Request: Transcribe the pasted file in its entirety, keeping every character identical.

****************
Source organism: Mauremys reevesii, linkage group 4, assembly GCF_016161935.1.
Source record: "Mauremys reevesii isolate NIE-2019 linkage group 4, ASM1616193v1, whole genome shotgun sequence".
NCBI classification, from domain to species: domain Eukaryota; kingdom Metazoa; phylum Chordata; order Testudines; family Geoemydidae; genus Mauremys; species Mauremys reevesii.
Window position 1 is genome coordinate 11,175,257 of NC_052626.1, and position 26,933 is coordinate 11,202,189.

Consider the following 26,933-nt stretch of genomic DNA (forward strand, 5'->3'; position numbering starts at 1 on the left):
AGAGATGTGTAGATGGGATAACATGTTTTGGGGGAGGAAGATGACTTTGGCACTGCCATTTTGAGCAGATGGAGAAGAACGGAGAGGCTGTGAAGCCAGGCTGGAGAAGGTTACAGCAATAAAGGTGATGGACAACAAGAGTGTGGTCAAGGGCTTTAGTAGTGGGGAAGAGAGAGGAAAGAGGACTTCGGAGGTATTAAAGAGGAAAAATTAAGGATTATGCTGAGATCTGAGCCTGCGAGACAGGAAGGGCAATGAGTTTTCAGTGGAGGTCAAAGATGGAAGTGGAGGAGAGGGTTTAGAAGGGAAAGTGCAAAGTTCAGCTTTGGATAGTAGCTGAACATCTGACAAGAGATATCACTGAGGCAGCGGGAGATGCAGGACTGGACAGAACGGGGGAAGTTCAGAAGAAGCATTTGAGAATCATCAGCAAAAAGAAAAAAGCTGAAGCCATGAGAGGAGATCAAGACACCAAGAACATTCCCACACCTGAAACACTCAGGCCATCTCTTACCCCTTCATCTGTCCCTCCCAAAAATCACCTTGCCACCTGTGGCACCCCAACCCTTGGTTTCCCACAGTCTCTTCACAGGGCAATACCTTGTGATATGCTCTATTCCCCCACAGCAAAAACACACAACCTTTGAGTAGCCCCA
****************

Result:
Source organism: Mauremys reevesii, linkage group 4, assembly GCF_016161935.1.
Source record: "Mauremys reevesii isolate NIE-2019 linkage group 4, ASM1616193v1, whole genome shotgun sequence".
NCBI classification, from domain to species: domain Eukaryota; kingdom Metazoa; phylum Chordata; order Testudines; family Geoemydidae; genus Mauremys; species Mauremys reevesii.
Window position 1 is genome coordinate 11,175,257 of NC_052626.1, and position 26,933 is coordinate 11,202,189.

Consider the following 26,933-nt stretch of genomic DNA (forward strand, 5'->3'; position numbering starts at 1 on the left):
AGAGATGTGTAGATGGGATAACATGTTTTGGGGGAGGAAGATGACTTTGGCACTGCCATTTTGAGCAGATGGAGAAGAACGGAGAGGCTGTGAAGCCAGGCTGGAGAAGGTTACAGCAATAAAGGTGATGGACAACAAGAGTGTGGTCAAGGGCTTTAGTAGTGGGGAAGAGAGAGGAAAGAGGACTTCGGAGGTATTAAAGAGGAAAAATTAAGGATTATGCTGAGATCTGAGCCTGCGAGACAGGAAGGGCAATGAGTTTTCAGTGGAGGTCAAAGATGGAAGTGGAGGAGAGGGTTTAGAAGGGAAAGTGCAAAGTTCAGCTTTGGATAGTAGCTGAACATCTGACAAGAGATATCACTGAGGCAGCGGGAGATGCAGGACTGGACAGAACGGGGGAAGTTCAGAAGAAGCATTTGAGAATCATCAGCAAAAAGAAAAAAGCTGAAGCCATGAGAGGAGATCAAGACACCAAGAACATTCCCACACCTGAAACACTCAGGCCATCTCTTACCCCTTCATCTGTCCCTCCCAAAAATCACCTTGCCACCTGTGGCACCCCAACCCTTGGTTTCCCACAGTCTCTTCACAGGGCAATACCTTGTGATATGCTCTATTCCCCCACAGCAAAAACACACAACCTTTGAGTAGCCCCA